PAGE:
Sean McChesney, CTS, experience technology consultant at Electrosonic, was recently named one of AVIXA's Young AV Professionals of the Year. We sat down with him to hear more of his story.
AVN: How did you get your start in the pro AV industry?
SEAN MCCHESNEY: Shortly after graduating high school, I first had a role with PSAV working events throughout southern FL. I worked there throughout college as well, then learned about and was introduced to Electrosonic during my second semester of graduate school. I kept in touch with the hiring managers during the rest of my graduate studies and was fortunate to land an interview the following year.
Roughly two months after I completed the graduate program at Carnegie Mellon’s Entertainment Technology Center, I began as an apprentice with Electrosonic in its Burbank, CA headquarters.
I spent a year in the apprenticeship program (now START program) where I cycled through the different departments within the company. I began in shipping and receiving, fabrication, and onsite installation roles. I transitioned through design, engineering and project management with lots of hands on project experience. During my final rotations, I spent time in purchasing, marketing, and concluded with sales.
Upon completion the apprenticeship, I joined the sales team as an associate supporting the larger business team. From there I’ve served in a few different roles on my way to the Bay Area and my current role working directly with local clients.
AVN: What do you believe will dominate tech conversations for the next year?
SM: I think a lot of conversation will focus on the role technology plays in making people feel comfortable and what that means for different types of experiences. From board rooms to experience centers, museums to theme parks, there are certain technologies—like surveillance and interconnected systems—that have carried a negative connotation for some time. I think there will be interesting conversations around changing that stigma to help support the guest experience in a post-COVID-19 environment.
AVN: Do you have a mentor in the industry? Tell us a little about him and how he has inspired you?
SM: Bryan Hinckley was my first full-time manager in my professional career at Electrosonic and he taught me a lot about the business side of the experiences we create. Bryan has held many roles at the company and is now its president. I respected the many changes he had throughout his career and aspire to that kind of growth.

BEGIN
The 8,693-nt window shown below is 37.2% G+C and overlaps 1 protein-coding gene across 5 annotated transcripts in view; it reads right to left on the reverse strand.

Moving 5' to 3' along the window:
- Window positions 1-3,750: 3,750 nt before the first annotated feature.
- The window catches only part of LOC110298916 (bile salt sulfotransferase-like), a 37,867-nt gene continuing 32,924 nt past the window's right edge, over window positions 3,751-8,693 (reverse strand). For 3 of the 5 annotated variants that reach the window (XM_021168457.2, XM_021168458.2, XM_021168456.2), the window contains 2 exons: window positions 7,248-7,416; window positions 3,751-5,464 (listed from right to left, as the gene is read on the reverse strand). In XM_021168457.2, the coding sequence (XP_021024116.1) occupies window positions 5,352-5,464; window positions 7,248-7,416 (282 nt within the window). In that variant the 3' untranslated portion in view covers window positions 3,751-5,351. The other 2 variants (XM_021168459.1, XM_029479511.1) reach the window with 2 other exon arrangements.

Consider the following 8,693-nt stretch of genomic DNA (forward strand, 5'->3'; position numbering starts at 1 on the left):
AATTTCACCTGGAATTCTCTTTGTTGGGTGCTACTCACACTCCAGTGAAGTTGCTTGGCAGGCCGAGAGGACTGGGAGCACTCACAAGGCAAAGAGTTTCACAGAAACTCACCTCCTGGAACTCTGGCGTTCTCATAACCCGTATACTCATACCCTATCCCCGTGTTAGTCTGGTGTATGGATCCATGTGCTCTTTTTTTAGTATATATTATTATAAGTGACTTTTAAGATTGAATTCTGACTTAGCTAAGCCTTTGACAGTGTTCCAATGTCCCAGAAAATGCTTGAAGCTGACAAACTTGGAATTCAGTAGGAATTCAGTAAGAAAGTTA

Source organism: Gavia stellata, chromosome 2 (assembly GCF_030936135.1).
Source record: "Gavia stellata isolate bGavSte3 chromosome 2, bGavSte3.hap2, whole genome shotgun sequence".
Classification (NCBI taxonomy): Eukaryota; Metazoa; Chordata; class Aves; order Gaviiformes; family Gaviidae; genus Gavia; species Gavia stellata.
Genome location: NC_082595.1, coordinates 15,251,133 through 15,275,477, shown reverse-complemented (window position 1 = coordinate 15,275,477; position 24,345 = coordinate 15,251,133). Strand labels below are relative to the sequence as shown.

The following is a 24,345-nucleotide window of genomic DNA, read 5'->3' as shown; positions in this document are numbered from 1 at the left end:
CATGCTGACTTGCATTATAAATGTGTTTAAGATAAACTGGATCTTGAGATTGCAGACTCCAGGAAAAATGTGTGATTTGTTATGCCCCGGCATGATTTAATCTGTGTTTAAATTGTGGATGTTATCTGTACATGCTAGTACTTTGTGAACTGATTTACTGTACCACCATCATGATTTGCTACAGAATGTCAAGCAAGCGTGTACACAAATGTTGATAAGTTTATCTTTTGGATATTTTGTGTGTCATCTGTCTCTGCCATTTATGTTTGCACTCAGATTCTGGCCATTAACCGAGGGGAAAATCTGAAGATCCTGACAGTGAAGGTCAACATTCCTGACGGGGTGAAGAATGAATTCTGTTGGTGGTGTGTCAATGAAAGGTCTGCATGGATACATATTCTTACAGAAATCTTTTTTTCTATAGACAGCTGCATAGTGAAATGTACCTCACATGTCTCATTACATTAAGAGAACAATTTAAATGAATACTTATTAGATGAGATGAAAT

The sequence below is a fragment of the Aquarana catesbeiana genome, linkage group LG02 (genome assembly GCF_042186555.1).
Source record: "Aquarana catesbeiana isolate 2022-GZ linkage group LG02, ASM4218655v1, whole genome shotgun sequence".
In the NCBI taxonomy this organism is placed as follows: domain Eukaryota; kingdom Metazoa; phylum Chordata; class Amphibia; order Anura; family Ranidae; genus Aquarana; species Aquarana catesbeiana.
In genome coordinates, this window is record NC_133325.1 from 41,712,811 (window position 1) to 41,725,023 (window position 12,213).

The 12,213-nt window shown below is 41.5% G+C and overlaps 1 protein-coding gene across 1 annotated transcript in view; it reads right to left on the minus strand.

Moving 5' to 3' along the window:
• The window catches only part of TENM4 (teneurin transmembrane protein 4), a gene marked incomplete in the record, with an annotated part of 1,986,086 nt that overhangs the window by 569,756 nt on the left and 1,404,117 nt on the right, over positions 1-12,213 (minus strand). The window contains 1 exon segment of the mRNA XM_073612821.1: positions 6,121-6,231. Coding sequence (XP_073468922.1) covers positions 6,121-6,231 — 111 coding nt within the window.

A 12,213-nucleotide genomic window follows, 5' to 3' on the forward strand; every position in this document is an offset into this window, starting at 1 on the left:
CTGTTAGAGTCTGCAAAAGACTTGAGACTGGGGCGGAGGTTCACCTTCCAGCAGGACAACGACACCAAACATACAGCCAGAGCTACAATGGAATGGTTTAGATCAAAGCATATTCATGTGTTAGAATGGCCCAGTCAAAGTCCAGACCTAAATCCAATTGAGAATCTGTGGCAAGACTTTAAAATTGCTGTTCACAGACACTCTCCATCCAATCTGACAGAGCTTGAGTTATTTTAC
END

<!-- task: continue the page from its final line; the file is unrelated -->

Although his focus was on the financial success of our projects, he always kept the guest experience at the center of everything we did. That, of course, includes the experience of the client, but also our internal teams—accounting, project management, engineering, design, etc. He was constantly thinking about how we improve the experience of the whole team, throughout the lifespan of the project. Bryan gave me lots of chances in different roles and pushed me to improve my skillsets across the board.
Bryan always demanded a level of professionalism and attention to detail, but he kept it in perspective with every day life. We help our clients create experiences, but he felt it just as important that we have our own experiences outside of work. I had a personal trip planned a number of years ago when an important client meeting came up last minute, scheduled in the middle of my trip. He made it clear that I’d be supported with work and made sure I went on that trip. That lesson has stuck with me and helps keep me grounded when life is stressful or full of challenges.
Although he’s no longer my direct manager, we make sure to have keep in touch and talk about the state of the industry, our work, or outside hobbies.
AVN: What can the pro AV industry do to attract and retain the next generation of technology professionals?
SM: The educational programs focused on this industry are already much improved, but there’s still a gap between those who need to hire talent and the talent themselves. If companies can build meaningful relationships with local universities and trade programs, I think we’ll be able to find the young professionals with a real passion for what we do, at an earlier point in their education.
Once hired, I think it’s important, where possible, to foster a culture of growth for new employees. An entry-level job is understood, but then what? AV companies need to help build a framework for young professionals that allows them to create an impact will be important now and in the future.
AVN: Where do you see your career heading from here?
SM: It’s impossible to know for sure and, in the current circumstances, I’m happy to remain involved in the industry and having these sorts of conversations. I have enjoyed my involvement with the education-to-workforce transition and helping current students discover what’s possible for them. I see that aspect of my career continuing regardless of where I end up.
Professionally, I enjoy helping my clients understand how they can leverage technology to enhance their experience—to do that with a larger team and a broader reach of technology would be amazing. I’d like to find ways to make technology more accessible, whether that’s from a knowledge perspective or customer’s budgets.
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